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Advocates: Hispanic children turned away from Hempstead schools for weeks

Parents of undocumented children band together during a

Parents of undocumented children band together during a rally on Tuesday, Oct 14, 2014 outside Hempstead Middle school to fight for their children's right to get an education. Photo Credit: Newsday / Alejandra Villa

More than 30 Hispanic children, some of them recent immigrants from Central America who entered the country illegally, have been turned away from Hempstead schools for weeks and denied their right to an education, civil rights advocates charged Tuesday.

Several teenagers and their relatives, along with the activists, were ordered off school grounds by security guards after they gathered outside Alverta B. Gray Schultz Middle School to call for a remedy to the situation.

"We are here because the civil rights of at least 34 children . . . have been violated," said Diane Goins, Long Island president of New York Communities for Change, a nonprofit. "Every child -- no matter what the color of their skin or where they come from -- deserves a good education, and these kids are not getting that education."

A lawyer for the New York Civil Liberties Union said the district, which began holding classes Sept. 3, is depriving children of basic rights by keeping them from the classroom.

"The New York State Constitution is clear and unambiguous with respect to a child's right to a free education," said Jason Starr, director of the NYCLU's Nassau chapter.

A state Education Department spokesman, while not commenting on Hempstead, pointed to a Sept. 10 agency memorandum on unaccompanied minors that says public schools are required to admit all residents between the ages of 5 and 21.

More than 2,500 school-age immigrants who entered the country illegally through the Mexican border have been placed with relatives and sponsors on the Island since January. Nassau and Suffolk are the top counties in the tristate area for the number of resettled children ages 17 and younger, according to the most recent federal figures.

School district spokesman Nathan Jackson said Tuesday afternoon that the 34 students of whom advocates had spoken were going to school "for attendance only" -- a reference to the taking of attendance each day -- because the district is overwhelmed by students. He later recanted, saying the district had not confirmed advocates' claims.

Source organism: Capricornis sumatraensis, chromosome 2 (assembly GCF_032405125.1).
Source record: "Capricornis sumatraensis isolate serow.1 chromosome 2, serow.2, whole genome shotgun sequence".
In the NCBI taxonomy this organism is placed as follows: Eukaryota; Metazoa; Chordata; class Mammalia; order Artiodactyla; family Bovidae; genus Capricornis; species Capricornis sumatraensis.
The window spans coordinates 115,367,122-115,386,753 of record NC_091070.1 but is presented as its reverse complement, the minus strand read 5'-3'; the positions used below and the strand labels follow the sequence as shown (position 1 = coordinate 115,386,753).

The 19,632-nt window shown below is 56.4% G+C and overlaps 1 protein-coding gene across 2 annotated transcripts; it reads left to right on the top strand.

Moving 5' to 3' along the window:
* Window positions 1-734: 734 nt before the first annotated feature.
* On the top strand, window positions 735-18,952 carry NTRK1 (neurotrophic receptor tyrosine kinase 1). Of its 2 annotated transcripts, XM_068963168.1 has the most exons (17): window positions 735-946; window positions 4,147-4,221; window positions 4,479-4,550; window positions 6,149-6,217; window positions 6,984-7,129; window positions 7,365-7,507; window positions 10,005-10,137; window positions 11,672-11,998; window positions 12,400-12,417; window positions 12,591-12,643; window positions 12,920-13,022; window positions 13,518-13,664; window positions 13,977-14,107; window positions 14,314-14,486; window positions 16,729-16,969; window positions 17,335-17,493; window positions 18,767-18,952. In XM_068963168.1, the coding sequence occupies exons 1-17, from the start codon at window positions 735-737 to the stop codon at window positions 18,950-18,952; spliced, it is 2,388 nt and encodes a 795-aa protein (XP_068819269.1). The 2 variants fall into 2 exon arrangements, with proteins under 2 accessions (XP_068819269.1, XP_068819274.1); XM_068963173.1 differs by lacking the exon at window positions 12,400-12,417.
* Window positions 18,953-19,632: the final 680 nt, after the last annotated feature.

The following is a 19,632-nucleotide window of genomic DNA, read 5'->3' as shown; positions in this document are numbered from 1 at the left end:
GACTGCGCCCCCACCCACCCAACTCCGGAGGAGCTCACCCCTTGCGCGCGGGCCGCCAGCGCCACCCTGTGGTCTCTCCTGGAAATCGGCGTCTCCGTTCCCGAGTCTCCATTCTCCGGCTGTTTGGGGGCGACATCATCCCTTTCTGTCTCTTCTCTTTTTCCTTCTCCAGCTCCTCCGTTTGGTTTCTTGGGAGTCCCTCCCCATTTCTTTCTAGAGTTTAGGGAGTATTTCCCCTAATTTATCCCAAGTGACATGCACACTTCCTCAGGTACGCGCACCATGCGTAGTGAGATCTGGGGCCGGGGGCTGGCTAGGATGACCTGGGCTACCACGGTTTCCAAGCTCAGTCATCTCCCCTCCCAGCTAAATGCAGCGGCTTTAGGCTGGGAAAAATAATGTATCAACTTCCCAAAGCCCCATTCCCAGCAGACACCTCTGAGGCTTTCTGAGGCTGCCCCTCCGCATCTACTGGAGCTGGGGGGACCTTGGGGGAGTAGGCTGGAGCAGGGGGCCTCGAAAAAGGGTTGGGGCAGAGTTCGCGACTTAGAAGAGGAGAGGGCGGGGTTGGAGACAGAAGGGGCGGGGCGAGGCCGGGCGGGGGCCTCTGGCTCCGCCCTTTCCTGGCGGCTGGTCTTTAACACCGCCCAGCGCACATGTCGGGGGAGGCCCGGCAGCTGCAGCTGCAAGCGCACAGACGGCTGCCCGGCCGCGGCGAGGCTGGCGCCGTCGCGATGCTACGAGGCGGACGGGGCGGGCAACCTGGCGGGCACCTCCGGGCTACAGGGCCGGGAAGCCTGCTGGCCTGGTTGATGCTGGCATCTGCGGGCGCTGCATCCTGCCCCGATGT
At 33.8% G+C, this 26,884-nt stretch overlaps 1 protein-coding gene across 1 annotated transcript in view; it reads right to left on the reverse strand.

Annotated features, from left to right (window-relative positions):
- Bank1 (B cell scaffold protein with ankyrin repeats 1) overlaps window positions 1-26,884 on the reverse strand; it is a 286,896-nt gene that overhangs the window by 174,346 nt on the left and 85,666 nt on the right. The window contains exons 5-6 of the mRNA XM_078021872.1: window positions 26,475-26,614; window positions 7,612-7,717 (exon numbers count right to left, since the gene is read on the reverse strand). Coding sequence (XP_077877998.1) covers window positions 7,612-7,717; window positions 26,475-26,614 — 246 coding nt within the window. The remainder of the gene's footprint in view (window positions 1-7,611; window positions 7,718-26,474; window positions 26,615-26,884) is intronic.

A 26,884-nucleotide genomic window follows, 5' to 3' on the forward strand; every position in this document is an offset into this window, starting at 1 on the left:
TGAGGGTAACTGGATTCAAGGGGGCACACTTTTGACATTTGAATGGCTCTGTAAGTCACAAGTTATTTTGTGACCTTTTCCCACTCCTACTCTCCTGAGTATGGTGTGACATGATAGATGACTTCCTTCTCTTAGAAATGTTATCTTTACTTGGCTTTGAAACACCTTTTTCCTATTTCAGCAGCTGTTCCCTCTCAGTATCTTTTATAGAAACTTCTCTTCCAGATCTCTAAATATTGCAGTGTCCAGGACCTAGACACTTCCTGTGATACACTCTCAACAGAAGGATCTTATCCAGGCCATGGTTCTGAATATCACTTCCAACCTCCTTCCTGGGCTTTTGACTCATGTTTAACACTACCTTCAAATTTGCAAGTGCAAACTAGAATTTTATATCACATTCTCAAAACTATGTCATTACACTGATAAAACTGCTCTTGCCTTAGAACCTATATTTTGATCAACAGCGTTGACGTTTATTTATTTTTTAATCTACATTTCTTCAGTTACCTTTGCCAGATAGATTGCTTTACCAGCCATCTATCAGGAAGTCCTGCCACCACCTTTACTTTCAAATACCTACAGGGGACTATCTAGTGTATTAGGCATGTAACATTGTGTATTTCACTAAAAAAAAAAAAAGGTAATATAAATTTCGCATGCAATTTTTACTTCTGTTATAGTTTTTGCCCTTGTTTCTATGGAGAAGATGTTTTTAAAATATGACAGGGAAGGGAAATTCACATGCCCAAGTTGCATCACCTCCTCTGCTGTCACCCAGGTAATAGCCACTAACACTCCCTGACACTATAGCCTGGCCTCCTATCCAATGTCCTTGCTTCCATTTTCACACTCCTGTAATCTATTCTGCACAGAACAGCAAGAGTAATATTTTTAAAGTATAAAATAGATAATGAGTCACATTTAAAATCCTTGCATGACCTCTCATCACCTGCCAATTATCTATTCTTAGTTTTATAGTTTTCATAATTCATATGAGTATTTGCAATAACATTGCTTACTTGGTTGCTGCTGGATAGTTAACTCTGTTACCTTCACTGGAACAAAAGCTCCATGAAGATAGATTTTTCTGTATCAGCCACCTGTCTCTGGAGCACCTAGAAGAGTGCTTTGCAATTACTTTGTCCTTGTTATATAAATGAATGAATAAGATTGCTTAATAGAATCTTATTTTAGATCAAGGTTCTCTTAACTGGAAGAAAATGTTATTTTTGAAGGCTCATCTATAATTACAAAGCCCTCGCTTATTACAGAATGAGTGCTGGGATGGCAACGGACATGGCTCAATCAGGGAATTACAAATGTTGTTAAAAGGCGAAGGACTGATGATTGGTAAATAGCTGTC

"We are investigating to see whether those allegations are true, and if they are we will fix it immediately," said Jackson, adding he was "not aware" of how many students were not included in classes.

School board president Lamont Johnson plans to meet this week with some advocates and parents, Jackson said. Activists also were seeking to meet with Superintendent Susan Johnson.

Several teens and their relatives said the students have been sent home after being told there is not enough room or teachers for them. Advocates said students have not been given class schedules.

Lilian Celis, 32, wears an electronic ankle bracelet to be tracked by immigration agents. Her two sons, Jonás, 15, and Javier, 16, haven't had a day of school since arriving from El Salvador in August. Both said they want to go to school to learn English.

"I am worried," she said in Spanish, "because their learning has stopped."

Administrators in Long Island districts with large immigrant populations have said the enrollment increases pose challenges beyond numbers: The newly arrived students speak little, if any, English and may have experienced emotional and physical trauma.

Increased enrollment has been a topic at recent Hempstead school board meetings, and the board was considering renting other buildings and hiring more staff. At a Sept. 8 board meeting, district officials said enrollment had increased from 7,088 at the end of the 2013-14 school year to nearly 8,200.

The district, however, has not supplied the number of students who were recent arrivals as unaccompanied minors in response to questions from Newsday.

Advocates on Tuesday called on the district to take corrective action and to explain what criteria it is using for turning children away.

Marta Equite, another parent, said each day that her daughter, Leslie Lemus, 16, is not in school represents a loss.

"This is all very strange to me," Equite said in Spanish, "because immigrants have always come here and gone to school . . . I can't understand why they are doing this."

Lemus has packed her book bag and gone to the high school every week since school opened in September, only to be sent home. "I feel kind of disillusioned," Lemus said in Spanish. "You go to school excited, and it doesn't feel good when they turn you away."

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